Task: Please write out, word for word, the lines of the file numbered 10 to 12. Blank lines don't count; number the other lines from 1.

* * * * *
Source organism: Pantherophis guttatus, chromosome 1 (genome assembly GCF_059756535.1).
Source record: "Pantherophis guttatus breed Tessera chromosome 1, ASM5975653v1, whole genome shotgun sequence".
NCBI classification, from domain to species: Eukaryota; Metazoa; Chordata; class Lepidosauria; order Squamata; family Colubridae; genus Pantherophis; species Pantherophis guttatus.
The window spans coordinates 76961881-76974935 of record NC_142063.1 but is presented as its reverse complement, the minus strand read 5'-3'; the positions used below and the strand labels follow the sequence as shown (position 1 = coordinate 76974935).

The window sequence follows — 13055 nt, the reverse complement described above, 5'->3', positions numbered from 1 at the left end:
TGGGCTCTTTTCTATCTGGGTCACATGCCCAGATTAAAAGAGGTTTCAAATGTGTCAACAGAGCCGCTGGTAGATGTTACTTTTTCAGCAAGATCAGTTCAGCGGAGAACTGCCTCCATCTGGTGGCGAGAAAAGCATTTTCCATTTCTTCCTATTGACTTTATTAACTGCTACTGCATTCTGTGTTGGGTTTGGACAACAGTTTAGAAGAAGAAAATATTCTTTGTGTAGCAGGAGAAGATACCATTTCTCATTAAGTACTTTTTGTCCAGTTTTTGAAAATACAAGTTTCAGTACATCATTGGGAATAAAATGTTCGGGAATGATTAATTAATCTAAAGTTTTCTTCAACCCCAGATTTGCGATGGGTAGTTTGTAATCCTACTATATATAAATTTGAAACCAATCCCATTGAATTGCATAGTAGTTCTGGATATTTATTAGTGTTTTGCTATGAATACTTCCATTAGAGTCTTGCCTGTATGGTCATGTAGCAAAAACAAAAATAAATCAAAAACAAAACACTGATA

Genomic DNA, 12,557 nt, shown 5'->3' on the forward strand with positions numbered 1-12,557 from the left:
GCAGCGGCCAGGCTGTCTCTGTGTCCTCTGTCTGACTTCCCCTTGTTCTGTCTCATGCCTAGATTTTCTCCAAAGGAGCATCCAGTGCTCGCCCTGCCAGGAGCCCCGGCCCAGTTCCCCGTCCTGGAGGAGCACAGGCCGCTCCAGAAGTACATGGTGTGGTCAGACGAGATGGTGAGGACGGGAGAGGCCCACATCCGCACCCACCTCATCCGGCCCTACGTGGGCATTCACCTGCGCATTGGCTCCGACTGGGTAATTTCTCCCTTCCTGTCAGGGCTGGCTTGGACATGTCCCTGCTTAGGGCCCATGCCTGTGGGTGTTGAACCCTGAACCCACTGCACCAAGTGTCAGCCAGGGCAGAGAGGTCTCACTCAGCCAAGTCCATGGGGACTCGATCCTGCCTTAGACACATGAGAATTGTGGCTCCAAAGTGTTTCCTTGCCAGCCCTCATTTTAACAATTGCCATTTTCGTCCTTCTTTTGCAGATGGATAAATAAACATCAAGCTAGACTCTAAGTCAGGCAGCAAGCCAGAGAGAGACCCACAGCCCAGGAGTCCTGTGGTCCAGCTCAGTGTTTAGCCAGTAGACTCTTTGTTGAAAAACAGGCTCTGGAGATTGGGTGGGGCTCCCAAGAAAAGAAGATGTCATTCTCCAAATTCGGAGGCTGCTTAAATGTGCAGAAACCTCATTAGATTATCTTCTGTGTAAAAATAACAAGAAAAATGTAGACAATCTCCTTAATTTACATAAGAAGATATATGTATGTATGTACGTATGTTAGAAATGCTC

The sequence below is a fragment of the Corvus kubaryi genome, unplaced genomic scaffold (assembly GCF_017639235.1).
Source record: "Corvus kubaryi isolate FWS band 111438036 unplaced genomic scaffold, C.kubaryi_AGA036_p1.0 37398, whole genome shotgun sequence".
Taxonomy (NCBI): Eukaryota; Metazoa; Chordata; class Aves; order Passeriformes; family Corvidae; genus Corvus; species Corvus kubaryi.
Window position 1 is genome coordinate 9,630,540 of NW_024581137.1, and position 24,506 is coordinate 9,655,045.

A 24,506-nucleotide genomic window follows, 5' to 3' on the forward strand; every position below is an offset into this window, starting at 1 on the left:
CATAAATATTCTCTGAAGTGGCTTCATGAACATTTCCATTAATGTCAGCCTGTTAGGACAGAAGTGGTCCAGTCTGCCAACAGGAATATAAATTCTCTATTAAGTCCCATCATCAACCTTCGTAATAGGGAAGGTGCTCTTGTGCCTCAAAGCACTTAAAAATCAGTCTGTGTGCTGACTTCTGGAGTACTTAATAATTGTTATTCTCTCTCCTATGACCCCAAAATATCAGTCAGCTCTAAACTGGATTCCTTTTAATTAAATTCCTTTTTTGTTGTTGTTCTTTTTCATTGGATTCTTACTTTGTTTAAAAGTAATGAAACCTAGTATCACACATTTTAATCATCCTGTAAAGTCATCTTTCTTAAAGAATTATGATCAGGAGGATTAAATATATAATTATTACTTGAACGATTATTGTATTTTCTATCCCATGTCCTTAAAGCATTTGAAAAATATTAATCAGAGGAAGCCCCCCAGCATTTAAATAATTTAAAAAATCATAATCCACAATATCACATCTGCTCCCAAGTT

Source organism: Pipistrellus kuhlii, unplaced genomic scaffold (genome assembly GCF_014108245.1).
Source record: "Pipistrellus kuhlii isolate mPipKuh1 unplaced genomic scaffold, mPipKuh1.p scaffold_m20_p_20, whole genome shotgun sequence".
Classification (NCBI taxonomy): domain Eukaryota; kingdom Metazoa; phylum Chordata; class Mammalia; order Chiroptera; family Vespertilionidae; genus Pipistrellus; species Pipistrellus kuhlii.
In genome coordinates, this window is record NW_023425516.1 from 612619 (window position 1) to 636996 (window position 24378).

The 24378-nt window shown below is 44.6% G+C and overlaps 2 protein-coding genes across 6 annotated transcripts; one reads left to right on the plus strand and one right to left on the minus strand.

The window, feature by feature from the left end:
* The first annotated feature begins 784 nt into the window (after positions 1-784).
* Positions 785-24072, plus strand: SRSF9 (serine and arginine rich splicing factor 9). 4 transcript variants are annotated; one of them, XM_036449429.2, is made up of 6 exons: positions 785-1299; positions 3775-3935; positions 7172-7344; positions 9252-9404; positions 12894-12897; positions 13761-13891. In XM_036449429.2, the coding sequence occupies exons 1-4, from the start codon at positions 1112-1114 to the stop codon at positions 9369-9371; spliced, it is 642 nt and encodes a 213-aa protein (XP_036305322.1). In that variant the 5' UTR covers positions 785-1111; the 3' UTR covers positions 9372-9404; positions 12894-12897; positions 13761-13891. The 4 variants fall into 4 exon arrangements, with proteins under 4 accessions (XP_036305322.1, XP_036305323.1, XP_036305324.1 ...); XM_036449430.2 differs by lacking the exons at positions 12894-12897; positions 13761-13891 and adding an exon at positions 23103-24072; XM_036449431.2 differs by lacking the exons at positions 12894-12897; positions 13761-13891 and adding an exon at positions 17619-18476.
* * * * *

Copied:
Source record: "Corvus kubaryi isolate FWS band 111438036 unplaced genomic scaffold, C.kubaryi_AGA036_p1.0 37398, whole genome shotgun sequence".
Taxonomy (NCBI): Eukaryota; Metazoa; Chordata; class Aves; order Passeriformes; family Corvidae; genus Corvus; species Corvus kubaryi.
Window position 1 is genome coordinate 9,630,540 of NW_024581137.1, and position 24,506 is coordinate 9,655,045.